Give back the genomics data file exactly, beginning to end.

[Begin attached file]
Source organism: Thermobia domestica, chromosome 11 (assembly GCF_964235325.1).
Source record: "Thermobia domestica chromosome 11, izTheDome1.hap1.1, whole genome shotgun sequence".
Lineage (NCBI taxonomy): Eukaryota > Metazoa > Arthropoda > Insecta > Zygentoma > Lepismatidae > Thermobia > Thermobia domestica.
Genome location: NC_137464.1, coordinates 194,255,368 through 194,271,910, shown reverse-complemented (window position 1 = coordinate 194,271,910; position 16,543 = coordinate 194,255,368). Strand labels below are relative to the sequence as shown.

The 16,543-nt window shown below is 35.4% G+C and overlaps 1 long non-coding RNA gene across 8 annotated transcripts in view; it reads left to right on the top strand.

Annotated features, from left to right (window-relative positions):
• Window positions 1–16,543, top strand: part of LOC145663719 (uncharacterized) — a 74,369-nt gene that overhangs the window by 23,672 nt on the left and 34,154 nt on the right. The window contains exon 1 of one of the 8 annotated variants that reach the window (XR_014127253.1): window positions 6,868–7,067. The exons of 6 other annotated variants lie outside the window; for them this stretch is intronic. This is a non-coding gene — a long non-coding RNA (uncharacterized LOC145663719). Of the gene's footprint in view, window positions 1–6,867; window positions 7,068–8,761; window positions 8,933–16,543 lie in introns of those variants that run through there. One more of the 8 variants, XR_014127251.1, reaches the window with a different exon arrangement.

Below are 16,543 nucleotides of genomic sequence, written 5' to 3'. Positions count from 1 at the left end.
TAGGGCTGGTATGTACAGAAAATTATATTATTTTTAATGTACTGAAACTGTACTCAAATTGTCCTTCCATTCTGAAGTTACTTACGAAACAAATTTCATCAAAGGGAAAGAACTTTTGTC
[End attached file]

Source organism: Thermobia domestica, chromosome 11 (assembly GCF_964235325.1).
Source record: "Thermobia domestica chromosome 11, izTheDome1.hap1.1, whole genome shotgun sequence".
Lineage (NCBI taxonomy): Eukaryota > Metazoa > Arthropoda > Insecta > Zygentoma > Lepismatidae > Thermobia > Thermobia domestica.
Genome location: NC_137464.1, coordinates 194,255,368 through 194,271,910, shown reverse-complemented (window position 1 = coordinate 194,271,910; position 16,543 = coordinate 194,255,368). Strand labels below are relative to the sequence as shown.

The 16,543-nt window shown below is 35.4% G+C and overlaps 1 long non-coding RNA gene across 8 annotated transcripts in view; it reads left to right on the top strand.

Annotated features, from left to right (window-relative positions):
• Window positions 1–16,543, top strand: part of LOC145663719 (uncharacterized) — a 74,369-nt gene that overhangs the window by 23,672 nt on the left and 34,154 nt on the right. The window contains exon 1 of one of the 8 annotated variants that reach the window (XR_014127253.1): window positions 6,868–7,067. The exons of 6 other annotated variants lie outside the window; for them this stretch is intronic. This is a non-coding gene — a long non-coding RNA (uncharacterized LOC145663719). Of the gene's footprint in view, window positions 1–6,867; window positions 7,068–8,761; window positions 8,933–16,543 lie in introns of those variants that run through there. One more of the 8 variants, XR_014127251.1, reaches the window with a different exon arrangement.

Below are 16,543 nucleotides of genomic sequence, written 5' to 3'. Positions count from 1 at the left end.
TAGGGCTGGTATGTACAGAAAATTATATTATTTTTAATGTACTGAAACTGTACTCAAATTGTCCTTCCATTCTGAAGTTACTTACGAAACAAATTTCATCAAAGGGAAAGAACTTTTGTC